This is such a great article for all the ladies we are indeed more similar than we are different!! -- j
After a month in San Francisco, Townies returns to New York City.
Townies is a series about life in New York, and occasionally other cities.
MARRIAGE, NEW YORK CITY
I admit that I often eavesdrop in crowded coffee shops. If my school paper is still a collection of half-disjointed claims, if I’ve got a barrage of e-mails screaming to be answered, if my date is boring me with stories about his mother’s cooking — the conversation at the next table often provides welcome relief.
But one afternoon a few weeks ago, at a Starbucks on the Upper East Side, I told myself I had to focus. I had chosen to write my British literature term paper on the notion of marriage in Virginia Woolf’s “Mrs. Dalloway,” despite the Orthodox Jewish Girl stereotypes that decision sent buzzing in my head. (You religious girls in your 20s. One-track minds, the lot of you.) I set my iced coffee down and turn to Woolf.
“There’s nothing in the world so bad for some women as marriage,” Peter Walsh thinks to himself, watching a poised Mrs. Dalloway mend a party dress. Yet before I can even jot down the page number, the next table’s conversation drifts over:
“The point is, she’s married now. I don’t talk to her. ’Cause she’s married now, you know?”
I sigh and think, all women are the same. This envy, so thinly disguised — just like the conversations I have with my own girlfriends, all of us rushing to add the obligatory “but I’m so happy for her.”
“Yeah, no one talks to married friends. They fall off the face of the earth.” I smile: It’s the perpetual complaint of the single girl — until she herself is no longer single, and becomes busy with wedding registries and guest lists and then a kitchen and then diapers.
“I barely spoke to her at the bridal shower, there were so many girls there … And even at the wedding, she was on the men’s side the whole time!”
On the men’s side. Of course. Fellow Orthodox Jews. Probably from Flatbush, judging from the accents. I bet that if I look up from my book, I’ll take one glance at their outfits and be able to guess which high school and seminary they each went to. I suppress the urge.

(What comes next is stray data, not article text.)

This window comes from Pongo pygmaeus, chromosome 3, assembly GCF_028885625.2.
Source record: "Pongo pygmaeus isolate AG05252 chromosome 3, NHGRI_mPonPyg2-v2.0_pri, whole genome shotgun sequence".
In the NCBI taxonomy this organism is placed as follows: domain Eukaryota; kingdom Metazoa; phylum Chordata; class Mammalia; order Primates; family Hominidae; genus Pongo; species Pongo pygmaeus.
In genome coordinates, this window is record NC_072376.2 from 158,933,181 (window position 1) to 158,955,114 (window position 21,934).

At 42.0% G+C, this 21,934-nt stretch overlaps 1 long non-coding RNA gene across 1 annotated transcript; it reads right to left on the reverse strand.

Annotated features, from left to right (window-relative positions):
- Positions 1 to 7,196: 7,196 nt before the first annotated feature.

“Sometimes I wonder, how it is that those girls get married, and we don’t?”
I can already chart out the rest of the conversation — the young women recounting to each other their wonderful qualities: good daughters, bright students, community activists, not bad-looking domestic creatures with a flair for business and a willingness to support a scholarly husband. They just haven’t found the right one yet.
“I don’t know, maybe I’m not religious enough. You know, my brother was just set up with this great girl, and he called it off. He said she’s not religious enough for him. He wears a beard now, you know.”
I knew boys like this. Perhaps he had felt that the girl wasn’t fit to marry a scholar from a family as illustrious as his. Perhaps he had discovered her Facebook profile, found her tagged in pictures with unrelated young men. Perhaps he heard that she listens to secular music, that she likes to go to the movies in Sheepshead Bay. Or perhaps he was just scared of something restless in her eyes, worried she’d be too complicated a wife, too outspoken at times and at other times too mysterious.
When I finally look up, expecting to see mirror images of myself in pleated skirts and cardigans, I am speechless. The two young women sitting next to me are in hijabs and colorful long robes, with only their faces exposed. They’re leaning toward each other, iced lattes by their wrists. One wears Marc Jacobs glasses, the other bright lipstick. And it feels like hearing my native language in a foreign country.
There we are. Me, in a high-necked, long-sleeved blouse, knee-length pencil skirt, in the midst of a heat wave. And these girls, also covered in the name of God or something, while the city’s bright-eyed interns run about with bare shoulders and flip-flops.
It is easy to imagine them reciting silent prayers on the subway, like me, barely moving their lips so the other passengers don’t notice. I wonder if they also profess to be career-oriented and yet sometimes wish to be home, pouring tea, singing softly in a child’s bedroom. If at moments they, too, feel that their bodies are political battlefields, no longer their own, and then, at other times, love the rush of fabric, the swish of long skirts, the mystery of secret skin. I wonder if they check the engagement announcements online and go on dates with the same excitement and weariness, and avert their eyes because that’s how they were taught, or because it’s the modest thing to do, or because they’re afraid of the power of one penetrating look. And marriage, that girlhood dream, yet also sometimes — how does Virginia Woolf put it? — “They spoke of marriage always as a catastrophe.”
I glance at the clock. I have about 20 minutes to find a quiet place to recite mincha, the afternoon prayer. Something in me wishes to turn to the next table, and invite my neighbors to join me.